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EU rules pose ‘unacceptable risk’

19 October 2011

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EU rules allowing medics to practise throughout Europe pose an “unacceptable risk” to patient safety, says a House of Lords committee report.

Published today (19 October 2011), the Mobility of Healthcare Professionals report says the directive governing movement within the EU “strikes the wrong balance between allowing healthcare professionals to work in other EU countries and ensuring the safety of patients.”

The Lords committee says the language skills of all non-UK medical applicants should be tested by regulatory bodies including the GMC and the Nursing and Midwifery Council.

It also calls for an alert mechanism enabling authorities to share fitness to practise information and warn each other about practitioners who have been subject to disciplinary proceedings.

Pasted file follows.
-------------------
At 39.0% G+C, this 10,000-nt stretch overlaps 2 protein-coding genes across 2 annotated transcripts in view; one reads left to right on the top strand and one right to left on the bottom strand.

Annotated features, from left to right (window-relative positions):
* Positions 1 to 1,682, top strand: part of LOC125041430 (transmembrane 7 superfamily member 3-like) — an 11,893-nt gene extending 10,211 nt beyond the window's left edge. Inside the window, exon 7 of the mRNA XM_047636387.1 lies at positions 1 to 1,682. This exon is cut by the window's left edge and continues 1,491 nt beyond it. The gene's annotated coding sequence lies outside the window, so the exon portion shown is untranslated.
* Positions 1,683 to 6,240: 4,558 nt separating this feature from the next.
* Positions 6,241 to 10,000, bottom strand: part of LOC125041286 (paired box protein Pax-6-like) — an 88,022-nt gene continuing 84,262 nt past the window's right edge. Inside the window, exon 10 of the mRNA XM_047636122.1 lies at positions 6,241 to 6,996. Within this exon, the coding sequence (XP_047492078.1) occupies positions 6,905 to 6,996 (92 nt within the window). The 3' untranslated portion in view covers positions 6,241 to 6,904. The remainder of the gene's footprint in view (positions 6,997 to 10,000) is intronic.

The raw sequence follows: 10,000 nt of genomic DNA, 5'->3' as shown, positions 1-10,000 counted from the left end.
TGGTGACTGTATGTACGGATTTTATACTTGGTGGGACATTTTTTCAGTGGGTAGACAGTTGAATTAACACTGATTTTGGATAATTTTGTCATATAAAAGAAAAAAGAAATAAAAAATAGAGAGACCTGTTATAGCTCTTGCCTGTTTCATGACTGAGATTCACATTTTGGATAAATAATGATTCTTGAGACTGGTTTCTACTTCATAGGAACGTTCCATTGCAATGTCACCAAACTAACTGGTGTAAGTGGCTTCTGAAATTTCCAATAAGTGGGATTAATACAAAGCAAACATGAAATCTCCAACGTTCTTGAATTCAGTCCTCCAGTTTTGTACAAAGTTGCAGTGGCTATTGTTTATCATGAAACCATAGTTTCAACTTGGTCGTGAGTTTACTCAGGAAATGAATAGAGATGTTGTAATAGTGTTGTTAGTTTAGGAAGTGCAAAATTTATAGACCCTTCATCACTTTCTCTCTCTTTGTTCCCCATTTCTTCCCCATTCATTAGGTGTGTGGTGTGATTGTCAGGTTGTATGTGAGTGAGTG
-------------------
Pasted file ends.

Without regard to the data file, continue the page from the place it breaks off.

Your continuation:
The issue has particular resonance in general practice following the death of a 70-year-old man, David Gray, in 2008 from a huge overdose of the painkiller diamorphione administered by a German locum GP, Dr Daniel Ubani.

A coroner last year ruled that Gray had been “unlawfully killed” by Ubani, who had flown into the UK and had a few hours’ sleep before starting the 12-hour shift in which he saw Gray.

Ubani was given a suspended sentence in Germany for death by negligence but is still licensed to work there.

Calling for changes to the directive, Committee Chair Baroness Young of Hornsey, said: “It is absolutely unacceptable that current EU rules put patients in the UK and elsewhere at risk.

“From regulating bodies being forced to accredit candidates who may not meet UK standards to the fact that there is no way for prospective employers to check an applicant’s disciplinary history thoroughly, the EU is failing our patients.

“We recognise that mobility within the EU can bring significant benefits, but we have to make sure that this is not at the expense of patients’ health, care and confidence.

“Employing doctors, nurses, midwives, pharmacists and dentists from outside the UK can help to provide patients with the best possible treatment but may also expose them to unacceptable risks.”